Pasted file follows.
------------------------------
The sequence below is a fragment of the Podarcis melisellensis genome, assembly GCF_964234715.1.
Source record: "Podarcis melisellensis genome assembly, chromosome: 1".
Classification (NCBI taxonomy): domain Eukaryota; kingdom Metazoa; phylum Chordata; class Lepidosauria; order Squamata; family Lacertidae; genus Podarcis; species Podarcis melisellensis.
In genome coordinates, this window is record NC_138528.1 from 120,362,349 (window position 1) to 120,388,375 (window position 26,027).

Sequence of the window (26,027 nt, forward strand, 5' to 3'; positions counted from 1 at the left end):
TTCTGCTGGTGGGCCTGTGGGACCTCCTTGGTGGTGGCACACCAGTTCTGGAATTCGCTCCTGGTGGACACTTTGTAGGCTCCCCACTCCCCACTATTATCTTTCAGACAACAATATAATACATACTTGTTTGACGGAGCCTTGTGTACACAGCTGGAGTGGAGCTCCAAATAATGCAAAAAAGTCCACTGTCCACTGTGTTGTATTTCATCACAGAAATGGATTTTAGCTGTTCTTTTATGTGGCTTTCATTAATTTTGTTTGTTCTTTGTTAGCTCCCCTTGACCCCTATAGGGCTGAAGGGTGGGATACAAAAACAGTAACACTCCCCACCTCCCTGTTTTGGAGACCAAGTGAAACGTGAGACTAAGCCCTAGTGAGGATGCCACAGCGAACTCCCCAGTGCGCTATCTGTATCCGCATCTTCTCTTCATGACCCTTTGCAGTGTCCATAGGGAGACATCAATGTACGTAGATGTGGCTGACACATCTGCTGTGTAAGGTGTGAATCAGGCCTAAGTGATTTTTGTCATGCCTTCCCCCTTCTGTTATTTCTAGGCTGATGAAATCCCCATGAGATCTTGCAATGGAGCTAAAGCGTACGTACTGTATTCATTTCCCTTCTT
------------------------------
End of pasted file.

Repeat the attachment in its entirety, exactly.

The sequence below is a fragment of the Podarcis melisellensis genome, assembly GCF_964234715.1.
Source record: "Podarcis melisellensis genome assembly, chromosome: 1".
Classification (NCBI taxonomy): domain Eukaryota; kingdom Metazoa; phylum Chordata; class Lepidosauria; order Squamata; family Lacertidae; genus Podarcis; species Podarcis melisellensis.
In genome coordinates, this window is record NC_138528.1 from 120,362,349 (window position 1) to 120,388,375 (window position 26,027).

Sequence of the window (26,027 nt, forward strand, 5' to 3'; positions counted from 1 at the left end):
TTCTGCTGGTGGGCCTGTGGGACCTCCTTGGTGGTGGCACACCAGTTCTGGAATTCGCTCCTGGTGGACACTTTGTAGGCTCCCCACTCCCCACTATTATCTTTCAGACAACAATATAATACATACTTGTTTGACGGAGCCTTGTGTACACAGCTGGAGTGGAGCTCCAAATAATGCAAAAAAGTCCACTGTCCACTGTGTTGTATTTCATCACAGAAATGGATTTTAGCTGTTCTTTTATGTGGCTTTCATTAATTTTGTTTGTTCTTTGTTAGCTCCCCTTGACCCCTATAGGGCTGAAGGGTGGGATACAAAAACAGTAACACTCCCCACCTCCCTGTTTTGGAGACCAAGTGAAACGTGAGACTAAGCCCTAGTGAGGATGCCACAGCGAACTCCCCAGTGCGCTATCTGTATCCGCATCTTCTCTTCATGACCCTTTGCAGTGTCCATAGGGAGACATCAATGTACGTAGATGTGGCTGACACATCTGCTGTGTAAGGTGTGAATCAGGCCTAAGTGATTTTTGTCATGCCTTCCCCCTTCTGTTATTTCTAGGCTGATGAAATCCCCATGAGATCTTGCAATGGAGCTAAAGCGTACGTACTGTATTCATTTCCCTTCTT